The Promises You Keep: CIS Connections

20150815-DSC_6724On Saturday, August 15th in beautiful downtown Bronson Park, this community celebrated the ten year anniversary of The Kalamazoo Promise®. At our CIS station we heard a mantra of thanks offered throughout the day:

“I wouldn’t be in college right now if it wasn’t for The Promise.”

“I still can’t believe we have this awesome gift in our community.”

“How can I help support The Promise through CIS? Can I volunteer? What can my business/organization do?”

But, it was what happened before the event, even before the park filled with people, that underscored the beauty of this tremendous gift.
While attempting to put up the tent, we were approached by a stooped, old man in dingy clothes. After explaining the event, the man replied: “I’m just a street person,” as if to apologize for his presence. “I don’t have kids in the Kalamazoo Public Schools. Am I even allowed to come to this event?”

“You are a part of this community,” we told him. “That means that you are also a part of The Promise. Help us celebrate!” His face lit up. He seemed to stand a little straighter. Before he left, he gave us the one gift he had—he generously blessed us.

There were a variety of community volunteers working together and our tent would not have been set up without their help. The recent words of Von Washington Jr., Executive Director of Community Relations for The Kalamazoo Promise® came to mind. He said, “The celebration in the park is designed for everyone in the community to come out, have some fun and revel in being a part of a city that enjoys this wonderful asset.”

No city, like no person, is perfect. We need each other to lift the tents that separate us from each other. The Promise is a wonderful reminder that we too, must be generous and give, however and whenever we can. We are responsible for each other and for making sure all of our kids can take advantage of the profound gift of The Kalamazoo Promise®.

So many of you work together with us to overcome the barriers that derail kids, giving them the hope and belief that they can succeed in school, graduate, and be prepared for life.

We thank you!

If you are reading this newsletter, you are a part of The Promise. Want to play a bigger role in helping Kalamazoo Public School students stay in school, graduate and be prepared to take advantage of the gift of The Kalamazoo Promise®? Volunteer, donate, or, partner with CIS today! Help us keep our promise.

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Fall 2015

Nourish: CIS Connections 14-15 Vol III

IMG_3700-editShow me a nourished student and I will show you a student who, because of a healthy appetite for learning, lives each day to their fullest potential. Students, just like any of us, must have their basic needs met (ie. food, shelter, sense of emotional and physical safety) before they are motivated to a higher level of need. Hunger, by its very nature, takes bites out of academic success. An emotionally or physically hungry student, worried about where they will sleep, if or where they will get their next meal, can’t fully be present in the classroom. Survival, not learning, is utmost on their mind. As third grade Kalamazoo Public School teacher P.J. Bucholtz puts it, “No amount of love in the world can fill an empty tummy.” Only food can do that. And it is only because of the efforts of Kalamazoo Loaves & Fishes that CIS Site Coordinators, with the support of many organizations and volunteers, can get Friday food packs into the hands–and tummies–of our hungriest of children.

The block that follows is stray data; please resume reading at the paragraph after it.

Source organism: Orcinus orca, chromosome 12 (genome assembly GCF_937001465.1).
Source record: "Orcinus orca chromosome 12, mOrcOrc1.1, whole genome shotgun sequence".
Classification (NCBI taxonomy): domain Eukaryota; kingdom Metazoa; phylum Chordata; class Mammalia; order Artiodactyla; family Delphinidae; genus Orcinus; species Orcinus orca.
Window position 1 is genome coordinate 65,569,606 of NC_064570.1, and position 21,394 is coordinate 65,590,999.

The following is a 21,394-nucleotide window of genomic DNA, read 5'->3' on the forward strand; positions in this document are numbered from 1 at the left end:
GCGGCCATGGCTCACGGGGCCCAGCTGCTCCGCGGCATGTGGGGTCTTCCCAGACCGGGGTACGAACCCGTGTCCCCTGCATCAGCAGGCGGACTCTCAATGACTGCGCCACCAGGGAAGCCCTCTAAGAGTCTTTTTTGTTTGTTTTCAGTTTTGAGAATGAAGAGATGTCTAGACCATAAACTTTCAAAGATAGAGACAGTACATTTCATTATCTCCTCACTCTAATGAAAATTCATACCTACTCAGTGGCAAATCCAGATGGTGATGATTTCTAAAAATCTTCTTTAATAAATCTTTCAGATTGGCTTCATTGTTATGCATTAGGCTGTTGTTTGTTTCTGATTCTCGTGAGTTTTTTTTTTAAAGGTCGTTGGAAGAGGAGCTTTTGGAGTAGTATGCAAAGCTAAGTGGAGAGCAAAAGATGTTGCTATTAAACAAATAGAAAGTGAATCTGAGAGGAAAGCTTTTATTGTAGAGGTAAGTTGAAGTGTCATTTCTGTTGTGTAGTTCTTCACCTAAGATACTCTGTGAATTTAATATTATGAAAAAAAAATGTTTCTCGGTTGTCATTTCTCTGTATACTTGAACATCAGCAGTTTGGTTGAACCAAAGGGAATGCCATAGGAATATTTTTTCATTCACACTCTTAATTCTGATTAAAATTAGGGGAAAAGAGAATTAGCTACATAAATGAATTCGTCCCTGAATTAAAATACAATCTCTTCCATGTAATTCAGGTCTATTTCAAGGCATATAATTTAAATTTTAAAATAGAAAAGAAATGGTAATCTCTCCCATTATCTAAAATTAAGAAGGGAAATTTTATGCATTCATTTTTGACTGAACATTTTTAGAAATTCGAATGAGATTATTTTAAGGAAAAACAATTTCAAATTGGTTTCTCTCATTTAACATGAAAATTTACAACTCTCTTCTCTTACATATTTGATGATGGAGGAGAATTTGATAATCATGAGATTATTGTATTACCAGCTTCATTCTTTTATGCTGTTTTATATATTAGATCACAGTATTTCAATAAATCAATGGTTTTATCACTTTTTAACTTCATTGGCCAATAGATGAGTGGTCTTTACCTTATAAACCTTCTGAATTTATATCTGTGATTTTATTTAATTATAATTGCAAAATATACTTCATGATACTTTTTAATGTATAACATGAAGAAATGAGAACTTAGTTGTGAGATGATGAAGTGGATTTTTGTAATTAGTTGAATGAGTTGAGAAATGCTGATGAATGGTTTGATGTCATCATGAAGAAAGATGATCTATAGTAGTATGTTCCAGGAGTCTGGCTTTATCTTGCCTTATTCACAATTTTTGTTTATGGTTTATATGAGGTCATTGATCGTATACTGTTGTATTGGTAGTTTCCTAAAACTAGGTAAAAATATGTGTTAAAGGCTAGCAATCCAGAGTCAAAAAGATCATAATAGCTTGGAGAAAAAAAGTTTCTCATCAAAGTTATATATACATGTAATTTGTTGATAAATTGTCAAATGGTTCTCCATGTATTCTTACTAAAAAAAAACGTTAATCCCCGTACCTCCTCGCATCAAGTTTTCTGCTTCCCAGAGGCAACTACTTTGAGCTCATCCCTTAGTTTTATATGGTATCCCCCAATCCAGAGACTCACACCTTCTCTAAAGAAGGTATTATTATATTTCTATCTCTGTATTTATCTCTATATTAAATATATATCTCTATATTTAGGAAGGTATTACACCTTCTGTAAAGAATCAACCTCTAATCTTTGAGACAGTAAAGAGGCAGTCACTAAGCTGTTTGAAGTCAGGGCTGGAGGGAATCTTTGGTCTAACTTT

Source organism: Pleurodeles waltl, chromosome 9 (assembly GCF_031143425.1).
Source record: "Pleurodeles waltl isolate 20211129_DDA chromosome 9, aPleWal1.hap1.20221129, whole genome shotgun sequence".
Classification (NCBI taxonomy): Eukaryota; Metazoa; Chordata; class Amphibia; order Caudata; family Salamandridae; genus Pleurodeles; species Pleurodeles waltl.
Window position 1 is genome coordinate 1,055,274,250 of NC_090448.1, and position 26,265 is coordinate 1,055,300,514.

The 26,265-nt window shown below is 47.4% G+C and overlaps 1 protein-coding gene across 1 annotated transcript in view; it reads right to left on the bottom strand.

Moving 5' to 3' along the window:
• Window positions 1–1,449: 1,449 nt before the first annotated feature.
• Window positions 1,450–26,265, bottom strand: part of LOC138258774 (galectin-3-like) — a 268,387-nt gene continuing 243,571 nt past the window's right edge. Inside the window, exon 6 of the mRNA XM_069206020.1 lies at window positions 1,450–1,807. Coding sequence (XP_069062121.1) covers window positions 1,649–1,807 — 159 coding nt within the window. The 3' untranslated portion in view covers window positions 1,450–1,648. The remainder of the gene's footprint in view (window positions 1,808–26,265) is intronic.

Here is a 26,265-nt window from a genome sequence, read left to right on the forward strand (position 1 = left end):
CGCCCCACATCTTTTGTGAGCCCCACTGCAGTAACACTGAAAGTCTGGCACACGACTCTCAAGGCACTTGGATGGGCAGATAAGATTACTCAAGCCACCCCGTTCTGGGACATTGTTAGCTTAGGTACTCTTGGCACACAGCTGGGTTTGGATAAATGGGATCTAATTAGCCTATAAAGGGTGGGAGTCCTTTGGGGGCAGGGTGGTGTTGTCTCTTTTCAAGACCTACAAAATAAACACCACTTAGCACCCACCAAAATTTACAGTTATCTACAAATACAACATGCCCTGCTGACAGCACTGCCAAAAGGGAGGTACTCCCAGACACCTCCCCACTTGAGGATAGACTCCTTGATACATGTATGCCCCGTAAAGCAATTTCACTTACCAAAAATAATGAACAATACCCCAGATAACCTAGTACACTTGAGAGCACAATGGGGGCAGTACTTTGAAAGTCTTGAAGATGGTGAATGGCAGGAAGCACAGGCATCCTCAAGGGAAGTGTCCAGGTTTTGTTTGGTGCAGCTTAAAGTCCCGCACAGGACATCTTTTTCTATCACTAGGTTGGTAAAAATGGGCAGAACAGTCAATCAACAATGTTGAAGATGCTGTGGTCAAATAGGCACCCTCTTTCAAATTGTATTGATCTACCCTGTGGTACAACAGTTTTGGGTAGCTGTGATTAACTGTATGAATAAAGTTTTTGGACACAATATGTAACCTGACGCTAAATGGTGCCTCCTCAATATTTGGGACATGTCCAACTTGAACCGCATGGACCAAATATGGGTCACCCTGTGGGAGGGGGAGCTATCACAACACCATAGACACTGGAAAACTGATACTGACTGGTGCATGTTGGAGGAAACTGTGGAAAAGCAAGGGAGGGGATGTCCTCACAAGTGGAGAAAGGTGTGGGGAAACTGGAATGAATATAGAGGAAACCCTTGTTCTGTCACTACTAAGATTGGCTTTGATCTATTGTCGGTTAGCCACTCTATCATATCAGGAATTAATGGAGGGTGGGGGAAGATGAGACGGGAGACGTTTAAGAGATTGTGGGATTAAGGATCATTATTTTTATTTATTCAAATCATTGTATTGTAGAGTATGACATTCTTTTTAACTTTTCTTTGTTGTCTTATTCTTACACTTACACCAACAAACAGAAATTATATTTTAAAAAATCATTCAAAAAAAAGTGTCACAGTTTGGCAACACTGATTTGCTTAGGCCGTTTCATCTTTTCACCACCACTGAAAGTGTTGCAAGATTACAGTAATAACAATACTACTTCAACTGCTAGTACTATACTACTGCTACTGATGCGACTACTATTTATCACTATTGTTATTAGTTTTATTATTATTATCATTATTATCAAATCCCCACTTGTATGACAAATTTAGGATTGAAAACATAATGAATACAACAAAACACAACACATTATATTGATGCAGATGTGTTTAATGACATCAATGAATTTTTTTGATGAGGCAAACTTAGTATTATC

CIS staff find that physical hunger is all too real for many of our children. Just as real is emotional hunger, which can, research has shown, leave students feeling depressed, confused, and physically sick more often and longer than emotionally fulfilled students. There is no better emotional food for students than the belief that adults in their school care about their learning and about them as individuals. This emotional satisfaction helps them academically engage and feel an increased sense of connectedness to their school. This is a good thing because connected students are more likely to have higher attendance rates and stay in school longer, increasing the likelihood of academic, occupational, and life success (Battin-Pearson et al., 2000).

Because CIS focuses on the whole child, our partners and volunteers are feeding our children in many ways. By both their caring presence and resources offered, they dish up hope, often offering students a taste of opportunities they might not otherwise have. Some (including CIS Kids’ Closet donors) are making sure staple ingredients, like underwear, shoes, food, glasses, coats and more are on the menu.

We are thankful for the ongoing commitment of members of this community who, in their roles as teacher, educator, parent, partner, volunteer, or donor, make it possible for our children to arrive each day to school more focused and hungry to learn.

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CIS Connections: 14-15 II